There seems to be a really odd trend going on right now. Three weeks ago, GM announced that they were going to be paying back the bailout money from the government, even though they had posted a loss of $1.15 billion in the third quarter. That seemed to make no sense, especially since they were under no obligation to start paying the money back until 2015.

Now Bank of America has announced that they’re going to do the same thing after posting a $2.2 billion loss in the third quarter. They need to pay back nearly $45 billion, and to do this, they have to raise some money to do it. The news sparked their stock price up 3.3% after the announcement.

Once again, B of A was under no obligation to start paying any of this money back. However, they have an ulterior motive, one that, in my mind, does and doesn’t make sense at the same time.

Their problem is that they’re having problems finding someone to take over the leadership role because of the restrictions put on them by the pay czar, Kenneth Feinberg. It’s never been announced just how much he was allowing Bank of America to spend looking for a new CEO, but it obviously isn’t enough based on the normal pay scales of businesses of this size because no one would take it. Even internal candidates for the job decided they didn’t want it at that amount; that either smacks of very low pay, or pay that doesn’t have anyone thinking it’s worth the risk.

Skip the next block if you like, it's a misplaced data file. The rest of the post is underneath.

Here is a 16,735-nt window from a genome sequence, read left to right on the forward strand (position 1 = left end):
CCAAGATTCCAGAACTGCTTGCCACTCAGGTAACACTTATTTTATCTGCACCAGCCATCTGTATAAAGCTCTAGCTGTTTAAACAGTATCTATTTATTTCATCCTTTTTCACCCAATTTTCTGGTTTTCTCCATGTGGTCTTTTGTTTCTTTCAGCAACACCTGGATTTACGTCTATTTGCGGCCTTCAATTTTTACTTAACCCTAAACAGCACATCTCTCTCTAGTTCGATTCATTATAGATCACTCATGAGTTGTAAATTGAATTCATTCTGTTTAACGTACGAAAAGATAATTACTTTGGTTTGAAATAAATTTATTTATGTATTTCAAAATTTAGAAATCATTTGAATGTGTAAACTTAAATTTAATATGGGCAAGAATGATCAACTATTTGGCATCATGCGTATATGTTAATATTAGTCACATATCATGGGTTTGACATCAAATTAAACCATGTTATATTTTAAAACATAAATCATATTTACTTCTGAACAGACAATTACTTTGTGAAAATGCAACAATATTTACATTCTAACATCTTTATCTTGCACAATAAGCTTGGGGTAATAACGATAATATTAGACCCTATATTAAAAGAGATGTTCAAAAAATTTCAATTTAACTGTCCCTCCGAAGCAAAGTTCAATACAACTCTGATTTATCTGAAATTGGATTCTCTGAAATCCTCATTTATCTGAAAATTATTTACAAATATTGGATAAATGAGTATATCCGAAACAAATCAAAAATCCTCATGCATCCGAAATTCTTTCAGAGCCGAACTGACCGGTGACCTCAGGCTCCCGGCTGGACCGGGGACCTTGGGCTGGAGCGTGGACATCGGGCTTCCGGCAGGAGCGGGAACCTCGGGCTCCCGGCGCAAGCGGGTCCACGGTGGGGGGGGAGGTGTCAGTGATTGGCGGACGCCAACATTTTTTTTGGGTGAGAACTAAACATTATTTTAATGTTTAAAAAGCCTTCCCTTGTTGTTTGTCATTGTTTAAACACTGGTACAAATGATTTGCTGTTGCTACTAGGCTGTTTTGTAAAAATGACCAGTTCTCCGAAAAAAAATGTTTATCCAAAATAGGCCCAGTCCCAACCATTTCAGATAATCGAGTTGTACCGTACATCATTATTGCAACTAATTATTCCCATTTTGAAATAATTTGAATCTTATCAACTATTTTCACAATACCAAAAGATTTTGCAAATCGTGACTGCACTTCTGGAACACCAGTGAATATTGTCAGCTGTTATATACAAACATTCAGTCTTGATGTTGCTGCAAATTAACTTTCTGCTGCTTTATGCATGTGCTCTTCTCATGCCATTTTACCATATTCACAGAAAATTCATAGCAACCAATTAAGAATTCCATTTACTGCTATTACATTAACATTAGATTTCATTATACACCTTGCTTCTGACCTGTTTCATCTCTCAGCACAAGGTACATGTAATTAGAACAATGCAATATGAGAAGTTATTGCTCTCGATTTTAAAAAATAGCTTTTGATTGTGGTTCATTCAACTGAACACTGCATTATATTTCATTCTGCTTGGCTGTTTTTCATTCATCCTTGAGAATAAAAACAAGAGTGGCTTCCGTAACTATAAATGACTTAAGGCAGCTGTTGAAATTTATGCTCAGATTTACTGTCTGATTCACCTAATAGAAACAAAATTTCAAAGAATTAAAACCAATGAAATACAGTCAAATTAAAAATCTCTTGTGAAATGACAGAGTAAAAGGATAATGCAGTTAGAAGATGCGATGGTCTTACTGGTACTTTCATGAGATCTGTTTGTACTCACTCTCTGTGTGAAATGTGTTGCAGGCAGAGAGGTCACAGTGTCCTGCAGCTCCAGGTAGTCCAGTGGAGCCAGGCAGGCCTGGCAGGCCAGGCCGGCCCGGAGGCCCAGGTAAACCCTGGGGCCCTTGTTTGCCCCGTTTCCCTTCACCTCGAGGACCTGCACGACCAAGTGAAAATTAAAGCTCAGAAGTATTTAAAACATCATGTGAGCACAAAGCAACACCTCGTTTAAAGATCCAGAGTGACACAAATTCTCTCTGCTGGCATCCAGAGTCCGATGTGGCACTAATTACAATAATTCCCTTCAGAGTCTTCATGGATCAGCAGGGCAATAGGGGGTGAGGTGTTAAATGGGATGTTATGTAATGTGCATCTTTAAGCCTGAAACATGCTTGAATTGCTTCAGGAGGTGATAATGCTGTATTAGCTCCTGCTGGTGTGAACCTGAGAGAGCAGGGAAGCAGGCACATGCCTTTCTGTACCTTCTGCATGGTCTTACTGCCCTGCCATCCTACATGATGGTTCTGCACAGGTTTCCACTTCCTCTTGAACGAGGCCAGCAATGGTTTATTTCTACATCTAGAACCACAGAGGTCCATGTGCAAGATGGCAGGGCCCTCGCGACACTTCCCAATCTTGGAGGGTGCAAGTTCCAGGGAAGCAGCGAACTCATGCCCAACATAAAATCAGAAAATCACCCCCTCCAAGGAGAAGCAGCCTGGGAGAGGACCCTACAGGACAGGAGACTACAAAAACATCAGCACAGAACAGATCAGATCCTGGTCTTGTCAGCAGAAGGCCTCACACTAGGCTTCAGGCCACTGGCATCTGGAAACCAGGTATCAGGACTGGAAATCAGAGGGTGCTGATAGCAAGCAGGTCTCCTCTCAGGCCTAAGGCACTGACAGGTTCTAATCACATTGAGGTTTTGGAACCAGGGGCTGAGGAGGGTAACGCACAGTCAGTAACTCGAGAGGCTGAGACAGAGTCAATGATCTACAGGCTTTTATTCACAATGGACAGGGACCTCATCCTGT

In one way, it makes sense because they want to get top talent to run the organization, which is in trouble even with the government bailout. In another way, once again it seems that all these people they’ve been paying big money to haven’t been able to do the job, and I personally can’t believe there’s no talent out there that will accept what I bet it still a very nice salary for the rest of us. That may not be fair, of course, but it seems illogical to put oneself into a worse financial position just to bring in someone you think might do a good job, especially if it’s an internal candidate who may have had a hand in “helping” the company fall apart to begin with. And this is banking we’re dealing with; these people are scaring me.

This seems like a bad financial risk to me. It’s like me taking my business American Express card and purchasing a new roof for my house on the premise that the roof will generate new money that I can use to pay off the card next month, while I have no plan on how to generate those funds because I don’t have anyone in place helping me figure that out.

So be it; let’s see if they can raise this money in the first place.